Your car will come in white unless you spend another £595 on an optional colour. Portimao Blue is lovely, but we’re less convinced by Sanremo Green. The rest are various shades of grey.


Rival Cars

German rivals Mercedes-Benz make a similarly sensible car in the B-Class (below), which is arguably even more high-tech inside, with a sumptuous cabin. Like the BMW, it’s practical, frugal and comfortable, but utterly unexciting. The quality isn’t quite where you might want it, either.

The Volkswagen Touran takes an even more traditional approach to sensible family motoring, offering a practical (read: dull) exterior and interior design with plenty of room for five in the cabin. You can also pick a third row of seats, although they’re very tight for space.


It might be that an SUV is the right answer for you after all, and the Kia Sportage (below) offers just about as much as the BMW for the busy family. It’s loaded with tech, with a cutting-edge cabin and exterior design. It’s not much fun to drive, though, and while the plug-in hybrid is peppy and frugal, it’s pretty expensive.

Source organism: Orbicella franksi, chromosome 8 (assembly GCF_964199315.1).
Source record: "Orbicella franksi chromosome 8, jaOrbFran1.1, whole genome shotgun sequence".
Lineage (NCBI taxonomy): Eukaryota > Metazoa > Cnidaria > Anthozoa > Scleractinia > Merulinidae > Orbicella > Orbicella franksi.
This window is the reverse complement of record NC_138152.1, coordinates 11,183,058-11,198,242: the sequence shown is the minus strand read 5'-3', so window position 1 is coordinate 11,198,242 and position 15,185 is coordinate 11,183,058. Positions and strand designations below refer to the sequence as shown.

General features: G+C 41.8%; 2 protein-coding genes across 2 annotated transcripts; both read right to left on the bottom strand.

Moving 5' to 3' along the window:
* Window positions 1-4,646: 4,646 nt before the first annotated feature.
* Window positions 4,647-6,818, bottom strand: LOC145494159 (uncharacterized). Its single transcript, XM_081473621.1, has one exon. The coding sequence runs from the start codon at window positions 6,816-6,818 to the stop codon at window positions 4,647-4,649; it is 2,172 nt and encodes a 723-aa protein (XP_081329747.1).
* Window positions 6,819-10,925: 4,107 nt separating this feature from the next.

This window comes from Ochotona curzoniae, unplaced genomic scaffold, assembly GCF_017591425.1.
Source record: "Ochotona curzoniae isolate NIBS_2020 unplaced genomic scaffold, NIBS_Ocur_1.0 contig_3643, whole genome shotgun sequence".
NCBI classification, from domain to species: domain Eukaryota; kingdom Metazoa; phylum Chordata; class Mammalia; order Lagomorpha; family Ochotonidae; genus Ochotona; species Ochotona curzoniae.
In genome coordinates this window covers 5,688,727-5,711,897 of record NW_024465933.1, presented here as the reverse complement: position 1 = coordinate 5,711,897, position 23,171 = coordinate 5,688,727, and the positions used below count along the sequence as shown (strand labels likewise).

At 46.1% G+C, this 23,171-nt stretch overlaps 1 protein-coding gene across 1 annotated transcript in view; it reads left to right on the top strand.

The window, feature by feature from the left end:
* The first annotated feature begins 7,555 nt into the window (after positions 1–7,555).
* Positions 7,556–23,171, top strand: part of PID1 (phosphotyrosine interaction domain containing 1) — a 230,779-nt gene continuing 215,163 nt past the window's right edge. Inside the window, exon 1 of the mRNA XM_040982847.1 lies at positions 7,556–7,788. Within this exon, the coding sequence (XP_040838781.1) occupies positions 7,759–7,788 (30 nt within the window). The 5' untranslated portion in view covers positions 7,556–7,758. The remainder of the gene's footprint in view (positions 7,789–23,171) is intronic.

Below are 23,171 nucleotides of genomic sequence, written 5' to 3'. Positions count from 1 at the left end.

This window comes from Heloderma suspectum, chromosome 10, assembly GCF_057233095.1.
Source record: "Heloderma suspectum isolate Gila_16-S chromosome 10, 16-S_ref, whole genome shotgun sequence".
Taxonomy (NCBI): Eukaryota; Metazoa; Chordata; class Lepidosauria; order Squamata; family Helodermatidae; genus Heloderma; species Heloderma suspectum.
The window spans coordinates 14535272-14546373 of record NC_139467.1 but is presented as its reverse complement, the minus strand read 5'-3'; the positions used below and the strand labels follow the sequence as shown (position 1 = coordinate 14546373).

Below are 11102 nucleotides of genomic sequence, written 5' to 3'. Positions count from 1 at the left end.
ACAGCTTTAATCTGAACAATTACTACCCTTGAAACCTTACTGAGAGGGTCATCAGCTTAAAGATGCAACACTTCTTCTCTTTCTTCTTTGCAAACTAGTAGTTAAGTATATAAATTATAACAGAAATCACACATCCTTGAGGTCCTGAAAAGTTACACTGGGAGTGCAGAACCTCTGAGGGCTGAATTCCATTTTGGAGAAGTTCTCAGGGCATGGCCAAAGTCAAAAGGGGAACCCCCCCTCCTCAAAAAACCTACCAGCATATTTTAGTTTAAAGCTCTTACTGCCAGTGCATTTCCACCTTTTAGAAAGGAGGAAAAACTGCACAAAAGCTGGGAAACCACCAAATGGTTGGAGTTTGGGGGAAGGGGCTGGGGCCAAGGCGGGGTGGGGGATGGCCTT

Verdict

Opting for a sensible people-carrier design rather than following the trend for SUV style is a brave move from BMW, but then it has the X1 and X3 to fall back on for those wanting something more glamorous.

So, assuming you can get past the styling, is the BMW 2 Series Active Tourer worth your money?

It’s got more space inside than many will know what to do with, is packed with useful equipment and advanced technology, drives well, is — in the right circumstances — economical, and can put on a good turn of speed.

It’ll cost about the same as an equivalent X1 SUV, which means your decision comes down to a heart vs head moment. Stick with the 2 Series Active Tourer, and you’ll get more for your money. It’s a winner.

Where to next?

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*Score based on Select’s unique meta score analysis, taking into account the UK’s top five leading independent car website reviews of the BMW 2 Series Active Tourer

**Correct as of 07/02/2023. Based on 9 months initial payment, 5,000 miles over a 48 month lease. Initial payment equivalent to 9 monthly payments or £3,523.86 Ts and Cs apply. Credit is subject to status.